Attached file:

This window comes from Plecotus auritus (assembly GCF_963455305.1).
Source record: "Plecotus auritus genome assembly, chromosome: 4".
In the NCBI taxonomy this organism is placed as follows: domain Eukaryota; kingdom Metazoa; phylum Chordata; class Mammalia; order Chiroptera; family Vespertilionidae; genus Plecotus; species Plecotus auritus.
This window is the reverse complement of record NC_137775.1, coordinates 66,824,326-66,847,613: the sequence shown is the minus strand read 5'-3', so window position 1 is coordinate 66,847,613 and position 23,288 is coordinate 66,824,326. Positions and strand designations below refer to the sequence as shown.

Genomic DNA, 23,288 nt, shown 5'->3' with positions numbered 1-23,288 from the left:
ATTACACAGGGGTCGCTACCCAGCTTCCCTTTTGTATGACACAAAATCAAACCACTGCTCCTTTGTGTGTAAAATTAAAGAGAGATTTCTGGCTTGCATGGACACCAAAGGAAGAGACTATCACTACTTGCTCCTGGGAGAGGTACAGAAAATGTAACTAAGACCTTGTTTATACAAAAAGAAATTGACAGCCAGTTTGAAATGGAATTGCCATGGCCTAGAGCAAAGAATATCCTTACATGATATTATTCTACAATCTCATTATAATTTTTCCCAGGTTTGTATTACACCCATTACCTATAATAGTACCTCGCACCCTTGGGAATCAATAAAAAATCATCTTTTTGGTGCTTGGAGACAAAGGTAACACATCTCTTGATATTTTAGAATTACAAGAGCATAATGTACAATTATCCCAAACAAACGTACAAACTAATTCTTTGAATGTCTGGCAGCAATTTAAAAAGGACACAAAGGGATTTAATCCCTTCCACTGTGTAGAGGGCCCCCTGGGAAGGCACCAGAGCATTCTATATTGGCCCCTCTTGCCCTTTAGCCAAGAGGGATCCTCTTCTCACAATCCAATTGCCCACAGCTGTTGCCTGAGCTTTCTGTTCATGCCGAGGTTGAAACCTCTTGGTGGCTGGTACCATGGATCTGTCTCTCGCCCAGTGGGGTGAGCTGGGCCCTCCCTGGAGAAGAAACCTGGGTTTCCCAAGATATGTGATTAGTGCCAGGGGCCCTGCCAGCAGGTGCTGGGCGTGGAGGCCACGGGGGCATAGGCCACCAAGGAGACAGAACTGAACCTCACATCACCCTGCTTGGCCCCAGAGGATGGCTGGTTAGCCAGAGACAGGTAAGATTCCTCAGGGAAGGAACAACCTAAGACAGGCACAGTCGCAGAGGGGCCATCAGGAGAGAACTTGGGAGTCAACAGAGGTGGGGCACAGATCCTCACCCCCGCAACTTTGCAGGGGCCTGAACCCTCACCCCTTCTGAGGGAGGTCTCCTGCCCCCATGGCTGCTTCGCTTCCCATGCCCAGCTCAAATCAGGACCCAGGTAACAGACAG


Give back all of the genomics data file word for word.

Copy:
This window comes from Plecotus auritus (assembly GCF_963455305.1).
Source record: "Plecotus auritus genome assembly, chromosome: 4".
In the NCBI taxonomy this organism is placed as follows: domain Eukaryota; kingdom Metazoa; phylum Chordata; class Mammalia; order Chiroptera; family Vespertilionidae; genus Plecotus; species Plecotus auritus.
This window is the reverse complement of record NC_137775.1, coordinates 66,824,326-66,847,613: the sequence shown is the minus strand read 5'-3', so window position 1 is coordinate 66,847,613 and position 23,288 is coordinate 66,824,326. Positions and strand designations below refer to the sequence as shown.

Genomic DNA, 23,288 nt, shown 5'->3' with positions numbered 1-23,288 from the left:
ATTACACAGGGGTCGCTACCCAGCTTCCCTTTTGTATGACACAAAATCAAACCACTGCTCCTTTGTGTGTAAAATTAAAGAGAGATTTCTGGCTTGCATGGACACCAAAGGAAGAGACTATCACTACTTGCTCCTGGGAGAGGTACAGAAAATGTAACTAAGACCTTGTTTATACAAAAAGAAATTGACAGCCAGTTTGAAATGGAATTGCCATGGCCTAGAGCAAAGAATATCCTTACATGATATTATTCTACAATCTCATTATAATTTTTCCCAGGTTTGTATTACACCCATTACCTATAATAGTACCTCGCACCCTTGGGAATCAATAAAAAATCATCTTTTTGGTGCTTGGAGACAAAGGTAACACATCTCTTGATATTTTAGAATTACAAGAGCATAATGTACAATTATCCCAAACAAACGTACAAACTAATTCTTTGAATGTCTGGCAGCAATTTAAAAAGGACACAAAGGGATTTAATCCCTTCCACTGTGTAGAGGGCCCCCTGGGAAGGCACCAGAGCATTCTATATTGGCCCCTCTTGCCCTTTAGCCAAGAGGGATCCTCTTCTCACAATCCAATTGCCCACAGCTGTTGCCTGAGCTTTCTGTTCATGCCGAGGTTGAAACCTCTTGGTGGCTGGTACCATGGATCTGTCTCTCGCCCAGTGGGGTGAGCTGGGCCCTCCCTGGAGAAGAAACCTGGGTTTCCCAAGATATGTGATTAGTGCCAGGGGCCCTGCCAGCAGGTGCTGGGCGTGGAGGCCACGGGGGCATAGGCCACCAAGGAGACAGAACTGAACCTCACATCACCCTGCTTGGCCCCAGAGGATGGCTGGTTAGCCAGAGACAGGTAAGATTCCTCAGGGAAGGAACAACCTAAGACAGGCACAGTCGCAGAGGGGCCATCAGGAGAGAACTTGGGAGTCAACAGAGGTGGGGCACAGATCCTCACCCCCGCAACTTTGCAGGGGCCTGAACCCTCACCCCTTCTGAGGGAGGTCTCCTGCCCCCATGGCTGCTTCGCTTCCCATGCCCAGCTCAAATCAGGACCCAGGTAACAGACAG